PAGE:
- CONCLUSIONS: Women with fUTI can be treated successfully with antibiotics for 7 days. In men, 7 days of antibiotic treatment for fUTI is inferior to 14 days during short-term follow-up but it is non-inferior when looking at longer follow-up.
- Transient microbiota exposures activate dormant Escherichia coli infection in the bladder and drive severe outcomes of recurrent disease. [Journal Article]
- PPPLoS Pathog 2017; 13(3):e1006238
- Pathogens often inhabit the body asymptomatically, emerging to cause disease in response to unknown triggers. In the bladder, latent intracellular Escherichia coli reservoirs are regarded as likely o...
Pathogens often inhabit the body asymptomatically, emerging to cause disease in response to unknown triggers. In the bladder, latent intracellular Escherichia coli reservoirs are regarded as likely origins of recurrent urinary tract infection (rUTI), a problem affecting millions of women worldwide. However, clinically plausible triggers that activate these reservoirs are unknown. Clinical studies suggest that the composition of a woman's vaginal microbiota influences her susceptibility to rUTI, but the mechanisms behind these associations are unclear. Several lines of evidence suggest that the urinary tract is routinely exposed to vaginal bacteria, including Gardnerella vaginalis, a dominant member of the vaginal microbiota in some women. Using a mouse model, we show that bladder exposure to G. vaginalis triggers E. coli egress from latent bladder reservoirs and enhances the potential for life-threatening outcomes of the resulting E. coli rUTI. Transient G. vaginalis exposures were sufficient to cause bladder epithelial apoptosis and exfoliation and interleukin-1-receptor-mediated kidney injury, which persisted after G. vaginalis clearance from the urinary tract. These results support a broader view of UTI pathogenesis in which disease can be driven by short-lived but powerful urinary tract exposures to vaginal bacteria that are themselves not "uropathogenic" in the classic sense. This "covert pathogenesis" paradigm may apply to other latent infections, (e.g., tuberculosis), or for diseases currently defined as noninfectious because routine culture fails to detect microbes of recognized significance.
- Prospective evaluation of light scatter technology paired with MALDI-TOF mass spectrometry for rapid diagnosis of urinary tract infections. [Journal Article]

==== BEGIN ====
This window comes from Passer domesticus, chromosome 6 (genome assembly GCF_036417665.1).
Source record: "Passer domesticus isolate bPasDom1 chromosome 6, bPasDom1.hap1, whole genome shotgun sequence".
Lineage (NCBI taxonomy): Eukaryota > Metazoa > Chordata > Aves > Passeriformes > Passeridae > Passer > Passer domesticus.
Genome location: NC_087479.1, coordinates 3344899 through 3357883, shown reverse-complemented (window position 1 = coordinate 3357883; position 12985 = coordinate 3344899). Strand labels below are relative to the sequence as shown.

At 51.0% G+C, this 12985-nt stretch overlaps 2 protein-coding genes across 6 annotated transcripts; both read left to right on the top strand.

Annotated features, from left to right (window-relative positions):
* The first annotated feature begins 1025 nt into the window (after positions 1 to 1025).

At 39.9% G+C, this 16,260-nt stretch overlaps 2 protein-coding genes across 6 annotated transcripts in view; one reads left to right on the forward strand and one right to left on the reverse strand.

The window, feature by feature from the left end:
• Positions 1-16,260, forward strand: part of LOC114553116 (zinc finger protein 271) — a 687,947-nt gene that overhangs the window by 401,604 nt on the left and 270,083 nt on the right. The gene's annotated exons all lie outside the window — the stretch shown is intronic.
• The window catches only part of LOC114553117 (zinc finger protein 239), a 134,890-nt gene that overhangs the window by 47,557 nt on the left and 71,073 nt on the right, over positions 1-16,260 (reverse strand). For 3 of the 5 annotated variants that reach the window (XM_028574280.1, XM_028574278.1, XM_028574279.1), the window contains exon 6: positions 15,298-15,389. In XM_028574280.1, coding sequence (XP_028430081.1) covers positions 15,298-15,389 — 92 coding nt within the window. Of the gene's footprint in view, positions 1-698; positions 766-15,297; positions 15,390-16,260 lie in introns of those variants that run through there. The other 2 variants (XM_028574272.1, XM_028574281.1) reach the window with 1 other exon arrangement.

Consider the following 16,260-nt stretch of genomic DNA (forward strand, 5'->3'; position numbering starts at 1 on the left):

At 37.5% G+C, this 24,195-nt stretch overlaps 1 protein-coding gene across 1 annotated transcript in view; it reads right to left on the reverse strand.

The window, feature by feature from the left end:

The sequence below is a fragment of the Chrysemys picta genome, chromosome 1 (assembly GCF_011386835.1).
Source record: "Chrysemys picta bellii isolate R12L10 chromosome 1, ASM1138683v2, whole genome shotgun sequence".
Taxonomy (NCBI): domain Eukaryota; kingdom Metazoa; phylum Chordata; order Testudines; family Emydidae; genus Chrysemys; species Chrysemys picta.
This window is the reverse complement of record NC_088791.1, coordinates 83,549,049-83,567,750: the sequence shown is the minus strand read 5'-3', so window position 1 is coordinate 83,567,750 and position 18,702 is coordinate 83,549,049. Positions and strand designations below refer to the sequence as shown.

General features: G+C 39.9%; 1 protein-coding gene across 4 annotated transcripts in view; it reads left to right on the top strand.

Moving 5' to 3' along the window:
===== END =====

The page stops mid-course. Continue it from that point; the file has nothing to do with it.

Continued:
- JCJ Clin Microbiol 2017 Mar 29
- Urinary tract infections are one of the most common reasons for healthcare visits. Diagnosis and optimal treatment often requires a urine culture, which takes an average of 1.5-2 days from urine coll...
Urinary tract infections are one of the most common reasons for healthcare visits. Diagnosis and optimal treatment often requires a urine culture, which takes an average of 1.5-2 days from urine collection to results, delaying optimal therapy. Faster, but accurate alternatives are needed. Light scatter technology has been proposed for several years as a rapid screening tool, whereby negative specimens are excluded from culture. A commercially available light scatter device, BacterioScan 216Dx (BacterioScan Inc.), has recently been advertised for this application. Paired use of mass spectrometry for bacterial identification as well as automated system-based susceptibility testing straight from the light scatter suspension could provide dramatic improvement in time-to-result. The present study prospectively evaluated the BacterioScan device with culture as the reference standard. Positive light scatter specimens were used for downstream rapid Matrix-assisted laser desorption/ionization time-of-flight mass spectrometry (MALDI-TOF MS) organism identification and automated system-based antimicrobial susceptibility testing. Prospective evaluation of 439 urine samples showed a sensitivity of 96.5%, specificity of 71.4% and positive and negative predictive values of 45.1% and 98.8% respectively. MALDI-TOF MS analysis of the suspension after density-based selection yielded a sensitivity of 72.1% and a specificity of 96.9%. Antimicrobial susceptibility testing of the samples identified by MALDI-TOF MS produced an overall categorical agreement of 99.2%. Given the high sensitivity and negative predictive value of results obtained, BacterioScan 216Dx is a reasonable approach for urine screening and could produce negative results in as few as 3 hours with no downstream workup. Paired rapid identification and susceptibility testing could be useful when MALDI-TOF MS results in an organism identification and could decrease the time to result by more than 24 hours.
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- Infection burden among medical events onboard cargo ships: a four-year study. [Journal Article]
- JTJ Travel Med 2017 May 01; 24(3)
- CONCLUSIONS: These data illustrate a previously underreported variability of the medical risks in various maritime routes; and help promoting targeted medical interventions including the implementation of onboard point-of-care laboratories, to further increase the rapidity of the diagnosis and the medical management onboard cargo ships.